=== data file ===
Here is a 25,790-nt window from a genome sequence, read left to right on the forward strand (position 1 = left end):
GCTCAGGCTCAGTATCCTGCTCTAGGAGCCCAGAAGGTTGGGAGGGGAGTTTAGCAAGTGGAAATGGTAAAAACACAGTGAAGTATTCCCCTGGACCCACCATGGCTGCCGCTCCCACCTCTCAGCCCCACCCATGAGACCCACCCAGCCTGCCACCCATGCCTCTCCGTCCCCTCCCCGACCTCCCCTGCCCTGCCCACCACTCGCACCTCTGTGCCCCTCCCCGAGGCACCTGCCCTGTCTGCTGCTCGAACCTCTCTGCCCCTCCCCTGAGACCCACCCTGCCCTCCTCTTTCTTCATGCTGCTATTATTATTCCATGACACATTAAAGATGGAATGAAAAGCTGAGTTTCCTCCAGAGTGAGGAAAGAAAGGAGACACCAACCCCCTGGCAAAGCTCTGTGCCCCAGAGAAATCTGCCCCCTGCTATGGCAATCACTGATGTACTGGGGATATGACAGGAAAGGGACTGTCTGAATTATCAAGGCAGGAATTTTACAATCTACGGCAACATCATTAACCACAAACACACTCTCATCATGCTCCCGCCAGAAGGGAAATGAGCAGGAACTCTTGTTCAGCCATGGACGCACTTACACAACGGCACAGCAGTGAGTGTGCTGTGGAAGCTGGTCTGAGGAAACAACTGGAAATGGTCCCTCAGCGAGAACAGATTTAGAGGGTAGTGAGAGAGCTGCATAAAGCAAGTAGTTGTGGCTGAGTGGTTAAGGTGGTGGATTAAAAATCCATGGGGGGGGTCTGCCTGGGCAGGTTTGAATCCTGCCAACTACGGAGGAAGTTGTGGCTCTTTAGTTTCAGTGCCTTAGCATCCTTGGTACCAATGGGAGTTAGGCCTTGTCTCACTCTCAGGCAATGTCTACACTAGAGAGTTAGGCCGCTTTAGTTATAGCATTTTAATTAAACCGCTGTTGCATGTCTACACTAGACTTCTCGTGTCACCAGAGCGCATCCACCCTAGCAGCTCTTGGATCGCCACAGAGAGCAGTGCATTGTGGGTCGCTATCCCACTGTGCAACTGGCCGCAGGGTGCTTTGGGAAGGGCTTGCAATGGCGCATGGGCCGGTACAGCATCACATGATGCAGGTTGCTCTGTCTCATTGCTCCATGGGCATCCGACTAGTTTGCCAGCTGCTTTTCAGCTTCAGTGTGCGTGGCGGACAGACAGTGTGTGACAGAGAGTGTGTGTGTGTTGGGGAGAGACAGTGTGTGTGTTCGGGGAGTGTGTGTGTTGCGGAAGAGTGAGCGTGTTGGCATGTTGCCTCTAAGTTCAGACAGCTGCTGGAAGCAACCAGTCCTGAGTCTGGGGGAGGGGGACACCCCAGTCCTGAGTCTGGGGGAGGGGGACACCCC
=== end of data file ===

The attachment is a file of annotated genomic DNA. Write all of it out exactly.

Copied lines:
Here is a 25,790-nt window from a genome sequence, read left to right on the forward strand (position 1 = left end):
GCTCAGGCTCAGTATCCTGCTCTAGGAGCCCAGAAGGTTGGGAGGGGAGTTTAGCAAGTGGAAATGGTAAAAACACAGTGAAGTATTCCCCTGGACCCACCATGGCTGCCGCTCCCACCTCTCAGCCCCACCCATGAGACCCACCCAGCCTGCCACCCATGCCTCTCCGTCCCCTCCCCGACCTCCCCTGCCCTGCCCACCACTCGCACCTCTGTGCCCCTCCCCGAGGCACCTGCCCTGTCTGCTGCTCGAACCTCTCTGCCCCTCCCCTGAGACCCACCCTGCCCTCCTCTTTCTTCATGCTGCTATTATTATTCCATGACACATTAAAGATGGAATGAAAAGCTGAGTTTCCTCCAGAGTGAGGAAAGAAAGGAGACACCAACCCCCTGGCAAAGCTCTGTGCCCCAGAGAAATCTGCCCCCTGCTATGGCAATCACTGATGTACTGGGGATATGACAGGAAAGGGACTGTCTGAATTATCAAGGCAGGAATTTTACAATCTACGGCAACATCATTAACCACAAACACACTCTCATCATGCTCCCGCCAGAAGGGAAATGAGCAGGAACTCTTGTTCAGCCATGGACGCACTTACACAACGGCACAGCAGTGAGTGTGCTGTGGAAGCTGGTCTGAGGAAACAACTGGAAATGGTCCCTCAGCGAGAACAGATTTAGAGGGTAGTGAGAGAGCTGCATAAAGCAAGTAGTTGTGGCTGAGTGGTTAAGGTGGTGGATTAAAAATCCATGGGGGGGGTCTGCCTGGGCAGGTTTGAATCCTGCCAACTACGGAGGAAGTTGTGGCTCTTTAGTTTCAGTGCCTTAGCATCCTTGGTACCAATGGGAGTTAGGCCTTGTCTCACTCTCAGGCAATGTCTACACTAGAGAGTTAGGCCGCTTTAGTTATAGCATTTTAATTAAACCGCTGTTGCATGTCTACACTAGACTTCTCGTGTCACCAGAGCGCATCCACCCTAGCAGCTCTTGGATCGCCACAGAGAGCAGTGCATTGTGGGTCGCTATCCCACTGTGCAACTGGCCGCAGGGTGCTTTGGGAAGGGCTTGCAATGGCGCATGGGCCGGTACAGCATCACATGATGCAGGTTGCTCTGTCTCATTGCTCCATGGGCATCCGACTAGTTTGCCAGCTGCTTTTCAGCTTCAGTGTGCGTGGCGGACAGACAGTGTGTGACAGAGAGTGTGTGTGTGTTGGGGAGAGACAGTGTGTGTGTTCGGGGAGTGTGTGTGTTGCGGAAGAGTGAGCGTGTTGGCATGTTGCCTCTAAGTTCAGACAGCTGCTGGAAGCAACCAGTCCTGAGTCTGGGGGAGGGGGACACCCCAGTCCTGAGTCTGGGGGAGGGGGACACCCC